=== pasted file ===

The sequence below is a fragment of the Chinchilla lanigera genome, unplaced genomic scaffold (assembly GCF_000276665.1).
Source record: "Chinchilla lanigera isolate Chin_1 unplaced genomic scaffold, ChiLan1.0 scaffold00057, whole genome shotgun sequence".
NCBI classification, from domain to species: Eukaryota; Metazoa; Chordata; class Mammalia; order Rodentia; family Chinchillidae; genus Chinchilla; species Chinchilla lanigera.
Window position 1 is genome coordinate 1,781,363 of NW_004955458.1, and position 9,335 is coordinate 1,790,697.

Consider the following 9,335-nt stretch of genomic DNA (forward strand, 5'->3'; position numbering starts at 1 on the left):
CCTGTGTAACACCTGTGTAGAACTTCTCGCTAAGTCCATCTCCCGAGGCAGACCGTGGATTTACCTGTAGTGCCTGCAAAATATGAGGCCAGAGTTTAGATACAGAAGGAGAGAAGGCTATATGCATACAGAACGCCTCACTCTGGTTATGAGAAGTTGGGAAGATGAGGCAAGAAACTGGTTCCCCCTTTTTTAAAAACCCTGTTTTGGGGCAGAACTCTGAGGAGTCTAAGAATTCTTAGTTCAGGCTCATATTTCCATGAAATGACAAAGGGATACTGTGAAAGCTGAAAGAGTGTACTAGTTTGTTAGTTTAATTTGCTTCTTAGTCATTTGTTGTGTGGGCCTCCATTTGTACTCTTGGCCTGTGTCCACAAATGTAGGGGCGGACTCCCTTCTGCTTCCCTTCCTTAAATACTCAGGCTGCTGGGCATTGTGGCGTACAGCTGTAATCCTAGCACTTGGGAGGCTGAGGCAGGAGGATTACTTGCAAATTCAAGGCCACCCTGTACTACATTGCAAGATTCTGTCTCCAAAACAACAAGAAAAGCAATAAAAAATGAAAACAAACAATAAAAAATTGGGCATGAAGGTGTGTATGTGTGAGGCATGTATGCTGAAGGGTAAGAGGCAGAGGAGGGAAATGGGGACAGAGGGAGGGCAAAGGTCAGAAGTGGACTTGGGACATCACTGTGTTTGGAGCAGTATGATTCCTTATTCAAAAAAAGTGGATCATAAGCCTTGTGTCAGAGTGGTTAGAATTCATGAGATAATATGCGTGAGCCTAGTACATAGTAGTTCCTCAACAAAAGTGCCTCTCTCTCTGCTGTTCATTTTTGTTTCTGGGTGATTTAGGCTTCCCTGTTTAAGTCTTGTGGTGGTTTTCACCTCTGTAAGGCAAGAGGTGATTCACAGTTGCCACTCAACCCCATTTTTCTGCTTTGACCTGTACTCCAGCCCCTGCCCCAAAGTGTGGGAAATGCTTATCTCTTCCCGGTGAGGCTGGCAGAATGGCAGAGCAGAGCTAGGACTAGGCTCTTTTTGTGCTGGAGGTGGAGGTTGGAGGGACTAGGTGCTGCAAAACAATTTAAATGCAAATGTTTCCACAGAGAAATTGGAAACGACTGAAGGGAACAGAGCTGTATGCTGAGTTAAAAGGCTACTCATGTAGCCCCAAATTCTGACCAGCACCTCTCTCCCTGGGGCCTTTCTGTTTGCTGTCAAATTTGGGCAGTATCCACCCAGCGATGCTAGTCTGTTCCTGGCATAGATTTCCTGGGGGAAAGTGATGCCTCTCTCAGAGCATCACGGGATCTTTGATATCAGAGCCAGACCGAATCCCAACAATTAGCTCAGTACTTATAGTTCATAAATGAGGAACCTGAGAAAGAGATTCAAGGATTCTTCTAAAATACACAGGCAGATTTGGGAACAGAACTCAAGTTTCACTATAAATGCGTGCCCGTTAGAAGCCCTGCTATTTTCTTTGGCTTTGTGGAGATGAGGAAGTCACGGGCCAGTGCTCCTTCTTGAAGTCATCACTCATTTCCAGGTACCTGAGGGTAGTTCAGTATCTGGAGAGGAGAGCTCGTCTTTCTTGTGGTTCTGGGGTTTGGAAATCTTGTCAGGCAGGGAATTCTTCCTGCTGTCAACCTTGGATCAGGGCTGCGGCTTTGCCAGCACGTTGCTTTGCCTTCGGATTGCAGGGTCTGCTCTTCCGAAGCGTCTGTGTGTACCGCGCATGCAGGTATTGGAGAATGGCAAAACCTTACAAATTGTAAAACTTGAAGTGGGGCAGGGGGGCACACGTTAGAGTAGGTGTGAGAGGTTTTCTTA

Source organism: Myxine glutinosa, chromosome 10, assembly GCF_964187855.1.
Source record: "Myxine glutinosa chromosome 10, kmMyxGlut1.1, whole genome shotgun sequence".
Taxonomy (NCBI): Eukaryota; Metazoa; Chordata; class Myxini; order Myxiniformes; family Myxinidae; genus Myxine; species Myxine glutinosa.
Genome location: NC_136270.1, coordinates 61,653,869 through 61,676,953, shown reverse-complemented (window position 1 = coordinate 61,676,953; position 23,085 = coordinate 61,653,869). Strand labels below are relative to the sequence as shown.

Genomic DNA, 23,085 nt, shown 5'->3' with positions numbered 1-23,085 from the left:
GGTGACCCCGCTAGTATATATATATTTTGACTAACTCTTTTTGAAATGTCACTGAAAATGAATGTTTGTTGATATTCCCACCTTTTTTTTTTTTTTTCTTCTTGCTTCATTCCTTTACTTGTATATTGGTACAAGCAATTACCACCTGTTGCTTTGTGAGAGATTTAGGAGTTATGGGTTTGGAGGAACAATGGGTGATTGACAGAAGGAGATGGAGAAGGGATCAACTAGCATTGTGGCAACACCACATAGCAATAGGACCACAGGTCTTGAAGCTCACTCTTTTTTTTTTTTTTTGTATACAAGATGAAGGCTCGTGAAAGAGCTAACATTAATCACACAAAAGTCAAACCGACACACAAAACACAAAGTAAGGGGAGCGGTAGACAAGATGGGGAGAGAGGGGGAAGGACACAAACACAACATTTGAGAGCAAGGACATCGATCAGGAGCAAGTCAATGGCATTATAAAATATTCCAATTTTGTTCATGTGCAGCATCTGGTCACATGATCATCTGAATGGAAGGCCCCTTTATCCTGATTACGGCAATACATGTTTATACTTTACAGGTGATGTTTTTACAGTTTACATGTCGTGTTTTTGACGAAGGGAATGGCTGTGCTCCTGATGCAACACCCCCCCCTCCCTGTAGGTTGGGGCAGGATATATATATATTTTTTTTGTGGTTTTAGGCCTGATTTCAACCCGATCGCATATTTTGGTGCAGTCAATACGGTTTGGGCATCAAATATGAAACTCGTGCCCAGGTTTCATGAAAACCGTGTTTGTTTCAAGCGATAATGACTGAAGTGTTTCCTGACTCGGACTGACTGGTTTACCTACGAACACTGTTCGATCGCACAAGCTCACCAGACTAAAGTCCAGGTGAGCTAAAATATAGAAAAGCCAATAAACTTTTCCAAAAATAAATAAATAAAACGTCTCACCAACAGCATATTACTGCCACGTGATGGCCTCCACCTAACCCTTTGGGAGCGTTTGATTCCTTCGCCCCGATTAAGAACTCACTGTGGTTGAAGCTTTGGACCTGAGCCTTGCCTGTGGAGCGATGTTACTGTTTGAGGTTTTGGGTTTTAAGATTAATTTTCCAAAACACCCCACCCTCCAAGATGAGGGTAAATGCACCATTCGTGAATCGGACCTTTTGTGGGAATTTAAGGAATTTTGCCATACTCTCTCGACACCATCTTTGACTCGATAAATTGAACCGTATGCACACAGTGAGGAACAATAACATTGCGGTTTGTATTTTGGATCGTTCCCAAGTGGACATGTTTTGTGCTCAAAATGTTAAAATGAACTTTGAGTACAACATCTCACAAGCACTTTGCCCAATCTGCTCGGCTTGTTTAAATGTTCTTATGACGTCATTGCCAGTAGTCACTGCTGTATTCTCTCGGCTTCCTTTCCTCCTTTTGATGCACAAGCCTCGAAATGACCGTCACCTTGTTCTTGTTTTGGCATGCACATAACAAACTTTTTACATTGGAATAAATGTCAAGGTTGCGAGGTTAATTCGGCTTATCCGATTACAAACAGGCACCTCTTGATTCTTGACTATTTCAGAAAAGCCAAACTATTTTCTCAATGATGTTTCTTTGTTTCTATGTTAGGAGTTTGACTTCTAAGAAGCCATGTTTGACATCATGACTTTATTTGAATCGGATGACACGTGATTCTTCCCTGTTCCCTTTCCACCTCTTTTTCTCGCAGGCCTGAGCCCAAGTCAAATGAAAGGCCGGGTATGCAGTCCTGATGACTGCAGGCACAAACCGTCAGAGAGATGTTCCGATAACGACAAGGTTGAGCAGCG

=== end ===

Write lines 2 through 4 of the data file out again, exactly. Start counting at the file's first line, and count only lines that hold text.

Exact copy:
Source record: "Chinchilla lanigera isolate Chin_1 unplaced genomic scaffold, ChiLan1.0 scaffold00057, whole genome shotgun sequence".
NCBI classification, from domain to species: Eukaryota; Metazoa; Chordata; class Mammalia; order Rodentia; family Chinchillidae; genus Chinchilla; species Chinchilla lanigera.
Window position 1 is genome coordinate 1,781,363 of NW_004955458.1, and position 9,335 is coordinate 1,790,697.